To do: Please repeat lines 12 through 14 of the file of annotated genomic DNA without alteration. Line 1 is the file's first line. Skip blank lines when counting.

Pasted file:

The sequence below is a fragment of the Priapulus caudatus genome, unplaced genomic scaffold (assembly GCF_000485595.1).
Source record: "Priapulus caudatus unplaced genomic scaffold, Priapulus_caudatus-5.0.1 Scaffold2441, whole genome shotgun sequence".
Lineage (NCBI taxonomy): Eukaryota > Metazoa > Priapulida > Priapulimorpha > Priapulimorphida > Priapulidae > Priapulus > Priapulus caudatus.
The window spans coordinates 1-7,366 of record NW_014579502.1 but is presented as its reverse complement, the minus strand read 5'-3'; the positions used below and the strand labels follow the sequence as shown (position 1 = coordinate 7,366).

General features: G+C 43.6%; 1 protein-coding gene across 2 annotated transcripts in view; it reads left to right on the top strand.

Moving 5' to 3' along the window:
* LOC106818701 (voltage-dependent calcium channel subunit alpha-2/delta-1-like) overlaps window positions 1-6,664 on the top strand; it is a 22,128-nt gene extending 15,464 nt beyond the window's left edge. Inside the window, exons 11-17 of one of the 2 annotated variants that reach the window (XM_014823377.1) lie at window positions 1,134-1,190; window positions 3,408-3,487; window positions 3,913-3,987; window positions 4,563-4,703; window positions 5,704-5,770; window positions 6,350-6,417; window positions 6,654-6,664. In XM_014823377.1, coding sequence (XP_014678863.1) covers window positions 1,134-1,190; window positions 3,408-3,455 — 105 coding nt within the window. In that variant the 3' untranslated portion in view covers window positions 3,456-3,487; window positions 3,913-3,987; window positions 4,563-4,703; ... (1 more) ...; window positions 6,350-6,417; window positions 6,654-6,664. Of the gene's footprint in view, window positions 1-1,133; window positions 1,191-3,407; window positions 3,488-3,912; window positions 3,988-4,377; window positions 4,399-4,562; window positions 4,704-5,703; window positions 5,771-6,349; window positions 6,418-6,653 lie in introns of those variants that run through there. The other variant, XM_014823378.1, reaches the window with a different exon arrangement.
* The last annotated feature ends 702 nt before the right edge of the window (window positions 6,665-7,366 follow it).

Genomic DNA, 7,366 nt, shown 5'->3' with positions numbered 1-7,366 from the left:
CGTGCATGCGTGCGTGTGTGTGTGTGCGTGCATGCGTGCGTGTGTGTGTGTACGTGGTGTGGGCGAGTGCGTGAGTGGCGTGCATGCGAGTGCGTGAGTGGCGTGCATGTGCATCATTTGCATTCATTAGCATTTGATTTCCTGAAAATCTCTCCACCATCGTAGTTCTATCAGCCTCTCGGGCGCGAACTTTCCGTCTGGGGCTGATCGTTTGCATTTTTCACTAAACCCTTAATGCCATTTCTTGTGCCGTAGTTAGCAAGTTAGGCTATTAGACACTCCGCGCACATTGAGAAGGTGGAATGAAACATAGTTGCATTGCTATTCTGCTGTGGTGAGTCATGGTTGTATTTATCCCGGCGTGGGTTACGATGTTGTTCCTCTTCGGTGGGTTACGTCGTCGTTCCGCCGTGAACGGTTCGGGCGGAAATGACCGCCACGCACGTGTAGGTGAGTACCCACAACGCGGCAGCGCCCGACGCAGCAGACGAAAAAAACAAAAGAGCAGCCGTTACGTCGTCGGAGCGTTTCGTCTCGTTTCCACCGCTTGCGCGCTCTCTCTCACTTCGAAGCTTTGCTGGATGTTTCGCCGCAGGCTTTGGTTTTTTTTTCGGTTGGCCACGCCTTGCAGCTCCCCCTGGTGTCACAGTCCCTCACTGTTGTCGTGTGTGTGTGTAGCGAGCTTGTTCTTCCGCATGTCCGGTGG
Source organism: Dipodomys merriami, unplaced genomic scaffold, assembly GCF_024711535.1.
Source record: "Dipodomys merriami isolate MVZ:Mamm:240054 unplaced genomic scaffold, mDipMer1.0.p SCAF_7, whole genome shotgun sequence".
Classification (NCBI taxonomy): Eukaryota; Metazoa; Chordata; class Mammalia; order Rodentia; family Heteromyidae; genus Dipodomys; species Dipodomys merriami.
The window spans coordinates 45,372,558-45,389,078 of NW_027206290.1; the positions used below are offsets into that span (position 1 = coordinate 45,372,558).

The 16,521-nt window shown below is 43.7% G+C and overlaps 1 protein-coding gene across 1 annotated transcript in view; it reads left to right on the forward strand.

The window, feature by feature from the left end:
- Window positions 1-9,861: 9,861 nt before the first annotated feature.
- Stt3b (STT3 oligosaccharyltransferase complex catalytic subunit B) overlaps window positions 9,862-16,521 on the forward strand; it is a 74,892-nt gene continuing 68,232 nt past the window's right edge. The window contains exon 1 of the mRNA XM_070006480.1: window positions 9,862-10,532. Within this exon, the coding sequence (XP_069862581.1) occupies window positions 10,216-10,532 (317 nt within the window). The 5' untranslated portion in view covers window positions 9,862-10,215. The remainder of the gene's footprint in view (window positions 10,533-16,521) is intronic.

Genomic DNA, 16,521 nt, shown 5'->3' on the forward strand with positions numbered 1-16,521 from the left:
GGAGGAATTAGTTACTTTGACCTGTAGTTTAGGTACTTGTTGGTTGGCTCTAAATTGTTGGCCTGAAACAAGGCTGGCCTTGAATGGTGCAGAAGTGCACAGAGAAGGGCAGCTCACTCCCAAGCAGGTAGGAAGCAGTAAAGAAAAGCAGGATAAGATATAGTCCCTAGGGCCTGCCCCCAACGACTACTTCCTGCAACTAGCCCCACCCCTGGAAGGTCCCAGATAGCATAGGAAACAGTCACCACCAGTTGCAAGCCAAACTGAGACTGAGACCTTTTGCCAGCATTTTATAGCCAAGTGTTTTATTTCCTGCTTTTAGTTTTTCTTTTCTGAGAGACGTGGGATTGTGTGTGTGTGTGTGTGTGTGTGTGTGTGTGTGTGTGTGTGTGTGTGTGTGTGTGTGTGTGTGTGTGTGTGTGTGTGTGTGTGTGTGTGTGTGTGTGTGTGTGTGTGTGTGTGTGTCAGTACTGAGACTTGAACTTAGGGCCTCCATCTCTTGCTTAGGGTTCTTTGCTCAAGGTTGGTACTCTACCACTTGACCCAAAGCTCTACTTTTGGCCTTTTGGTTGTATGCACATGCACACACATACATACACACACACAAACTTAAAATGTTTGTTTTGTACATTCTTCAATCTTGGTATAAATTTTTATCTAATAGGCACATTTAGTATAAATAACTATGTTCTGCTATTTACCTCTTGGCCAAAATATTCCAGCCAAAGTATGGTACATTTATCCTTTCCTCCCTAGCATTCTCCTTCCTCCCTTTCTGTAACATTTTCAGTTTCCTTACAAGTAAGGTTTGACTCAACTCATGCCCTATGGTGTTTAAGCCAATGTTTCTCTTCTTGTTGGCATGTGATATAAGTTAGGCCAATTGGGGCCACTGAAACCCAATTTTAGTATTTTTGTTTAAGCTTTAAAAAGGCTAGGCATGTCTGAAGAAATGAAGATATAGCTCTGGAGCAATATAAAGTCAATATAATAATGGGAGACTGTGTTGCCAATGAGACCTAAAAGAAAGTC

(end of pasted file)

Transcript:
Source record: "Dipodomys merriami isolate MVZ:Mamm:240054 unplaced genomic scaffold, mDipMer1.0.p SCAF_7, whole genome shotgun sequence".
Classification (NCBI taxonomy): Eukaryota; Metazoa; Chordata; class Mammalia; order Rodentia; family Heteromyidae; genus Dipodomys; species Dipodomys merriami.
The window spans coordinates 45,372,558-45,389,078 of NW_027206290.1; the positions used below are offsets into that span (position 1 = coordinate 45,372,558).